HUNTSVILLE, Ala. — As the Huntsville City Council prepares to hold a work session Tuesday to discuss the findings of a 250-page report on law enforcement conduct during the June protests last year, social justice organizations are sharing their thoughts on the findings.
The Huntsville-based group Citizens Coalition for Justice Reform held a press conference outside city hall Monday. The organization says they want to work with the city council and other community leaders to help improve policing, not just for residents, but also for officers. While the group continues to review the extensive report, one member says portions of it were disheartening.
“Our goal is to establish authentic, community-based policing,” said Chris Harris, CCJR leader.
Familiar signs were held outside City Hall Monday from an all-too-familiar conversation: the relationship between police and the community.
Last summer CS gas, pepper spray, rubber bullets and bean bag rounds were used on protesters. Last week, the Huntsville Police Citizen Advisory Council released their findings.
“It’s disheartening. Very disheartening,” Harris said. “Involved law enforcement agencies failed to participate in this ten-month review. The review points to this fact.”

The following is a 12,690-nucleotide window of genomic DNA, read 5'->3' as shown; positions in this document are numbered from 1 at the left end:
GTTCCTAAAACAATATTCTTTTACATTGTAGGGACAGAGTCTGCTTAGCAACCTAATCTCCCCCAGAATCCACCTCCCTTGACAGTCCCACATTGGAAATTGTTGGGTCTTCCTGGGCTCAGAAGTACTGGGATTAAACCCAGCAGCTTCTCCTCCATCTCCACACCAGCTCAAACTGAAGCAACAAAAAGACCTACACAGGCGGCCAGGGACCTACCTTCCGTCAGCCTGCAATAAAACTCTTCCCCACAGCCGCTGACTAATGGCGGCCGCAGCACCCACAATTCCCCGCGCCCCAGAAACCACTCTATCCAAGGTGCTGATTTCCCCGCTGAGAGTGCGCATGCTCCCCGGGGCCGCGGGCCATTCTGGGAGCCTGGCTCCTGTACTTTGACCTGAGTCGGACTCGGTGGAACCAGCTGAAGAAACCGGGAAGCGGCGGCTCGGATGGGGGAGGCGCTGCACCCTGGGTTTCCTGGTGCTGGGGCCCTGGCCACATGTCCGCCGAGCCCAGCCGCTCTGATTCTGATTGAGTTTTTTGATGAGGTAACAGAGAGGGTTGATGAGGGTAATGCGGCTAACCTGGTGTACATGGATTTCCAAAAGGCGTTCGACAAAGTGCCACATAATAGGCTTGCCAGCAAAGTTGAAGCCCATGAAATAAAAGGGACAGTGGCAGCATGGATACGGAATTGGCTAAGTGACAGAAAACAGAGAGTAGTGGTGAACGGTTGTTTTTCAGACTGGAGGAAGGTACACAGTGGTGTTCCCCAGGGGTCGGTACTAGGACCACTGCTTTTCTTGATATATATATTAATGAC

The report’s authors, two attorneys hired and empowered by City Council, say they were only allowed to interview Chief Mark McMurray and not other officers.
The report also states the Madison County Sheriff’s Office, Madison Police Department, and the Alabama Law Enforcement Agency all declined open records requests from the attorneys to shed light on their involvement.
“The review also points to several circumstances where several officers sworn to protect and serve did not follow policy,” Harris said.
Chief McMurray will be at the work session Tuesday evening where City Council members will discuss recommendations for the police department.
“Hoping he’s going to come with an open mind and be willing to work on solutions that are fundamentally best for the entire Huntsville city area,” Harris stated.
CCJR leaders say they are hoping for change.
“We expect them to take as long as it took them to give legal counsel time to investigate the protest, we expect them to take just as long to really craft reform for the area,” said Claudia Mesnil, CCJR leader.
Monday, CCJR also announced the kick-off of a social media and add campaign called “Make It Stop”. The group says it will raise awareness about police violence in Huntsville and North Alabama.